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FAQs on Anemone Identification 38

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Related FAQs: Anemone ID 1, Anemone ID 2, Anemone ID 3, Anemone ID 4, Anemone ID 5, Anemone ID 6, Anemone ID 7, Anemone ID 8, Anemone ID 9, Anemone ID 10, Anemone ID 11, Anemone ID 12, Anemone ID 13, Anemone ID 14, Anemone ID 15, Anemone ID 16, Anemone ID 17, Anemone ID 18, Anemone ID 19, Anemone ID 20, Anemone ID 21, Anemone ID 22, Anemone ID 23, Anemone ID 24, Anemone ID 25, Anemone ID 26, Anemone ID 27, Anemone ID 28, Anemone ID 29, Anemone ID 30, Anemone ID 31, Anemone ID 32, Anemone ID 33, Anemone ID 34, Anemone ID 35, Anemone ID 36, Anemone ID 37, Anemone ID 39, Anemone ID 40, Anemone ID 41, Anemone ID 42, Anemone ID 43, Anemone ID 44, Anemone ID 45, & Cnidarian Identification,

An aberrant Lebrunia

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Anemone Success
Doing what it takes to keep Anemones healthy long-term

by Robert (Bob) Fenner

Anemone Identification - Sebae? 12/2/10
Hello, and thank you in advance. You have been of help for me in the past, and I want to thank you all for the time you donate to help others, such as myself.
Your site has been a huge resource and has been so helpful.
<Very glad that we have helped you>
I purchased this anemone for a very big discount at my pet store. He had been there two months. He was so white, he looked like glass...see-through. His size initially, was about 1.5" across and he was flat, without much of an extension where his tentacles are. The petstore helper said that he had no idea what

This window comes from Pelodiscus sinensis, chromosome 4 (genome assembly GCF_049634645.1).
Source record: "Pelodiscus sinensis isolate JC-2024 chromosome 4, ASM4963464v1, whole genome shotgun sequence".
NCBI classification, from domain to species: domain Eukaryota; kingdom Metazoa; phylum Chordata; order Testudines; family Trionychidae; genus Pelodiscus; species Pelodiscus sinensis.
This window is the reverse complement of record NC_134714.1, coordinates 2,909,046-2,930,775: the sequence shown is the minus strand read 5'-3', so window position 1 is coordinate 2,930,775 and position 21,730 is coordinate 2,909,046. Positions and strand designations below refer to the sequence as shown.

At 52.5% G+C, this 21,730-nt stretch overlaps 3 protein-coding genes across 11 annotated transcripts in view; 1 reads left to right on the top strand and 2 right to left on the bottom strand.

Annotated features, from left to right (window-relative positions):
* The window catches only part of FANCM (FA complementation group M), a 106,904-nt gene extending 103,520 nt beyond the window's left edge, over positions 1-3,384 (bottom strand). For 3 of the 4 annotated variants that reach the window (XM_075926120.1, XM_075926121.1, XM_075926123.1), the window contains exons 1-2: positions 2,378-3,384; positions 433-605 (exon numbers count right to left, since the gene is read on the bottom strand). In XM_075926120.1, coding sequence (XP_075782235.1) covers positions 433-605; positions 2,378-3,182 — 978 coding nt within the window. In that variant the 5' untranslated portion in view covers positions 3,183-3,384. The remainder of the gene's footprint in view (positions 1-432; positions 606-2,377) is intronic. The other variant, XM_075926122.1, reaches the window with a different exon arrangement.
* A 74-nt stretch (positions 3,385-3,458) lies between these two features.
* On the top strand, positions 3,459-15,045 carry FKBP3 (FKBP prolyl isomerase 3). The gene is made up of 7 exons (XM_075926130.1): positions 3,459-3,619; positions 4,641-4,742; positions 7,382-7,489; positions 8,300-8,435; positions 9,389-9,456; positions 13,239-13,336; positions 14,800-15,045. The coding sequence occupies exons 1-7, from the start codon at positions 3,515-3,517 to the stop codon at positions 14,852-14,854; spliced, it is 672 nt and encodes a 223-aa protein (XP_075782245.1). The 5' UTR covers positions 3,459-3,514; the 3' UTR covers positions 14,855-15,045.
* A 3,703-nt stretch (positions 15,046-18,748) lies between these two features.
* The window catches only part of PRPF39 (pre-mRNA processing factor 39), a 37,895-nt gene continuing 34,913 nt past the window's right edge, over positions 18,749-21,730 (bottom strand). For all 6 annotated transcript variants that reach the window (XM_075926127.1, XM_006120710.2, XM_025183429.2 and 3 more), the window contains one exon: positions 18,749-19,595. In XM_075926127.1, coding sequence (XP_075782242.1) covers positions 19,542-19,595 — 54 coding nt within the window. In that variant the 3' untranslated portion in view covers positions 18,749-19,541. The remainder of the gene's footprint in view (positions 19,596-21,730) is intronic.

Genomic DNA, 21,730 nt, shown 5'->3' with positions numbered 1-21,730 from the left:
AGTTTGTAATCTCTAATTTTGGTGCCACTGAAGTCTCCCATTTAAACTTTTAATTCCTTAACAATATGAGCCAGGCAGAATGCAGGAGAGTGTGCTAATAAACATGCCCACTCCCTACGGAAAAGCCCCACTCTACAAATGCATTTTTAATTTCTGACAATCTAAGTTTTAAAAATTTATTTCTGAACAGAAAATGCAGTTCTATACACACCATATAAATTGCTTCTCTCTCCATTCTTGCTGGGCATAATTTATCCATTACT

it was, but it had arrived as a Sebae, but had not had a good time...he discounted it for $10 if I wanted it, and I took the thing home.
Well, he has grown, and his coloration is increasing, slowly, and I have had him about 3 months. He is now a light pinkish purple, with bright blue tips.
<I see this... unusual coloring>
I would like to see his tentacles get longer, but they don't seem to and they don't seem to be full as the bubble tipped anemone I have had in another system.
This little thing is about 4" across, maybe 5", now and it is not white anymore,
but it's still not dark, either.
<Will likely continue to change, intensify/darken with time>
My system is under 250w HQI 20k lighting. He is approximately 1 foot from that bulb, and he is also given T5 lighting, as a supplement, only the actinics, as I need to purchase new 14k t5ho bulbs for the other two, however it is helping...not as fast as I'd like to see it, but he looks improved.
I don't have any pictures of when he arrived, however, I have some photos I snapped today which I'd like your opinion on.
I have been through your entire site. I read all the differences I could find between the H. Crispa and H. Malu. I still can't identify him properly and in order to get him the right clownfish, I'd like to have an idea what type I should be searching out...I don't particularly like the Clarkii, so I am hopeful he can accept other types.
<Yes, can>
I was thinking of a skunk pair...but let's see what you determine him to be, and go from there.
<I do think this is a Heteractis crispa, a "Sebae" as you state>
His tips aren't pink, they are blue.
<At least they are "dotted" at the tips; a definitive characteristic>
His coloration is a very light lavenderish-tan,
<As I say, strange to me>